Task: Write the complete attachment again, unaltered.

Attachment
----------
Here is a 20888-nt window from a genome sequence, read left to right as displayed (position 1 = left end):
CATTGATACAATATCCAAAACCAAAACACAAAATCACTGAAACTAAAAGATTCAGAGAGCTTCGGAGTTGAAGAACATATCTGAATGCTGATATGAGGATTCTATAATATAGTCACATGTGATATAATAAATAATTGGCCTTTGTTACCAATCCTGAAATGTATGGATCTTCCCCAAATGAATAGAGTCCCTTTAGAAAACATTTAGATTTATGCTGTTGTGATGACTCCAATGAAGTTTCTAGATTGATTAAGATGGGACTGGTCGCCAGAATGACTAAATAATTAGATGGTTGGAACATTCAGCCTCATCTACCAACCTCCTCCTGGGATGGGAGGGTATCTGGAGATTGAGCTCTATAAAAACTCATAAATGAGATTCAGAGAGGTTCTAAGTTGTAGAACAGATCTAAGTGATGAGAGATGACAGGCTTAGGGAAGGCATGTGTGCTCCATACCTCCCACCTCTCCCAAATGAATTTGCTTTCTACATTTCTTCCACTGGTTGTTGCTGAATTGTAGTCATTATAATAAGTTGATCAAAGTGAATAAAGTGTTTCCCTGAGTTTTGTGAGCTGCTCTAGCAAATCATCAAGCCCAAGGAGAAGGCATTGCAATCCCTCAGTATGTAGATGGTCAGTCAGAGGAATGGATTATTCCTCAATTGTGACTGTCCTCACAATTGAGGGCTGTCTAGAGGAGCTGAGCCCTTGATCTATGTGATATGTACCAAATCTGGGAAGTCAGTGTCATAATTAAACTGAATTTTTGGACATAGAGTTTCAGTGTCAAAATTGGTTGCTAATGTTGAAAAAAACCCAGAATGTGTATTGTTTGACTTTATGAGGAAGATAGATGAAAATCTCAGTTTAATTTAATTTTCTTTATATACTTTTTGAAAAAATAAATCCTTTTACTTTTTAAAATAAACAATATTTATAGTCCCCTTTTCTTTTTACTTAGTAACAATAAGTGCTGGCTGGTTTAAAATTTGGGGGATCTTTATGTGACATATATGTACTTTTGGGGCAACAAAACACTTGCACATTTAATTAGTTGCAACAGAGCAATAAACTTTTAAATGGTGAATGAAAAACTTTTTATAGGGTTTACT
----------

Here is a 20888-nt window from a genome sequence, read left to right as displayed (position 1 = left end):
CATTGATACAATATCCAAAACCAAAACACAAAATCACTGAAACTAAAAGATTCAGAGAGCTTCGGAGTTGAAGAACATATCTGAATGCTGATATGAGGATTCTATAATATAGTCACATGTGATATAATAAATAATTGGCCTTTGTTACCAATCCTGAAATGTATGGATCTTCCCCAAATGAATAGAGTCCCTTTAGAAAACATTTAGATTTATGCTGTTGTGATGACTCCAATGAAGTTTCTAGATTGATTAAGATGGGACTGGTCGCCAGAATGACTAAATAATTAGATGGTTGGAACATTCAGCCTCATCTACCAACCTCCTCCTGGGATGGGAGGGTATCTGGAGATTGAGCTCTATAAAAACTCATAAATGAGATTCAGAGAGGTTCTAAGTTGTAGAACAGATCTAAGTGATGAGAGATGACAGGCTTAGGGAAGGCATGTGTGCTCCATACCTCCCACCTCTCCCAAATGAATTTGCTTTCTACATTTCTTCCACTGGTTGTTGCTGAATTGTAGTCATTATAATAAGTTGATCAAAGTGAATAAAGTGTTTCCCTGAGTTTTGTGAGCTGCTCTAGCAAATCATCAAGCCCAAGGAGAAGGCATTGCAATCCCTCAGTATGTAGATGGTCAGTCAGAGGAATGGATTATTCCTCAATTGTGACTGTCCTCACAATTGAGGGCTGTCTAGAGGAGCTGAGCCCTTGATCTATGTGATATGTACCAAATCTGGGAAGTCAGTGTCATAATTAAACTGAATTTTTGGACATAGAGTTTCAGTGTCAAAATTGGTTGCTAATGTTGAAAAAAACCCAGAATGTGTATTGTTTGACTTTATGAGGAAGATAGATGAAAATCTCAGTTTAATTTAATTTTCTTTATATACTTTTTGAAAAAATAAATCCTTTTACTTTTTAAAATAAACAATATTTATAGTCCCCTTTTCTTTTTACTTAGTAACAATAAGTGCTGGCTGGTTTAAAATTTGGGGGATCTTTATGTGACATATATGTACTTTTGGGGCAACAAAACACTTGCACATTTAATTAGTTGCAACAGAGCAATAAACTTTTAAATGGTGAATGAAAAACTTTTTATAGGGTTTACT